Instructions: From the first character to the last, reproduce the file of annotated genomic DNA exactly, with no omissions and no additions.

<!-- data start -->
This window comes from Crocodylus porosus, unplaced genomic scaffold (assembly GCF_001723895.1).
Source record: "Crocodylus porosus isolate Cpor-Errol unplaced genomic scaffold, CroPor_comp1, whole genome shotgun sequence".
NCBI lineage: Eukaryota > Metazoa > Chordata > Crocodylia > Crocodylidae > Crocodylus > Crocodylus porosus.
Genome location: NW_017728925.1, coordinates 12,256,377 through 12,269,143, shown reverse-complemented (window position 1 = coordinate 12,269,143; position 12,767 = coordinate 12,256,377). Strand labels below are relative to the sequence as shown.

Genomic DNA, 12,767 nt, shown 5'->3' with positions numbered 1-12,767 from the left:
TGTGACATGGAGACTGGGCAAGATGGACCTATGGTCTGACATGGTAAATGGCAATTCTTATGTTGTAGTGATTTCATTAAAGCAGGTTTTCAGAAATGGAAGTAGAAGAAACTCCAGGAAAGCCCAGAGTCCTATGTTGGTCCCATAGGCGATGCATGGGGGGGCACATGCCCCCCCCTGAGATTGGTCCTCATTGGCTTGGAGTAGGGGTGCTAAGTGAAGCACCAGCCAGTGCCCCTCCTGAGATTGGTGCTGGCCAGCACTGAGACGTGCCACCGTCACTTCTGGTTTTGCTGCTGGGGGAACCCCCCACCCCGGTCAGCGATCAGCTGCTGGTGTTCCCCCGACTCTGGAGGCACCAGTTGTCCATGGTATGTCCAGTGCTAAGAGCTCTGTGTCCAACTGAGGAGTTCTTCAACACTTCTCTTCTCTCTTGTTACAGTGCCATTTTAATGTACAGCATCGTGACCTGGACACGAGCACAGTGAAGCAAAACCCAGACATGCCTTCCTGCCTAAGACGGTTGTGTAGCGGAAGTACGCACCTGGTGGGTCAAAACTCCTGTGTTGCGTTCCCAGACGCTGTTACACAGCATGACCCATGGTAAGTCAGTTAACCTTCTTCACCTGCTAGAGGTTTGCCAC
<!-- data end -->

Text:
This window comes from Crocodylus porosus, unplaced genomic scaffold (assembly GCF_001723895.1).
Source record: "Crocodylus porosus isolate Cpor-Errol unplaced genomic scaffold, CroPor_comp1, whole genome shotgun sequence".
NCBI lineage: Eukaryota > Metazoa > Chordata > Crocodylia > Crocodylidae > Crocodylus > Crocodylus porosus.
Genome location: NW_017728925.1, coordinates 12,256,377 through 12,269,143, shown reverse-complemented (window position 1 = coordinate 12,269,143; position 12,767 = coordinate 12,256,377). Strand labels below are relative to the sequence as shown.

Genomic DNA, 12,767 nt, shown 5'->3' with positions numbered 1-12,767 from the left:
TGTGACATGGAGACTGGGCAAGATGGACCTATGGTCTGACATGGTAAATGGCAATTCTTATGTTGTAGTGATTTCATTAAAGCAGGTTTTCAGAAATGGAAGTAGAAGAAACTCCAGGAAAGCCCAGAGTCCTATGTTGGTCCCATAGGCGATGCATGGGGGGGCACATGCCCCCCCCTGAGATTGGTCCTCATTGGCTTGGAGTAGGGGTGCTAAGTGAAGCACCAGCCAGTGCCCCTCCTGAGATTGGTGCTGGCCAGCACTGAGACGTGCCACCGTCACTTCTGGTTTTGCTGCTGGGGGAACCCCCCACCCCGGTCAGCGATCAGCTGCTGGTGTTCCCCCGACTCTGGAGGCACCAGTTGTCCATGGTATGTCCAGTGCTAAGAGCTCTGTGTCCAACTGAGGAGTTCTTCAACACTTCTCTTCTCTCTTGTTACAGTGCCATTTTAATGTACAGCATCGTGACCTGGACACGAGCACAGTGAAGCAAAACCCAGACATGCCTTCCTGCCTAAGACGGTTGTGTAGCGGAAGTACGCACCTGGTGGGTCAAAACTCCTGTGTTGCGTTCCCAGACGCTGTTACACAGCATGACCCATGGTAAGTCAGTTAACCTTCTTCACCTGCTAGAGGTTTGCCAC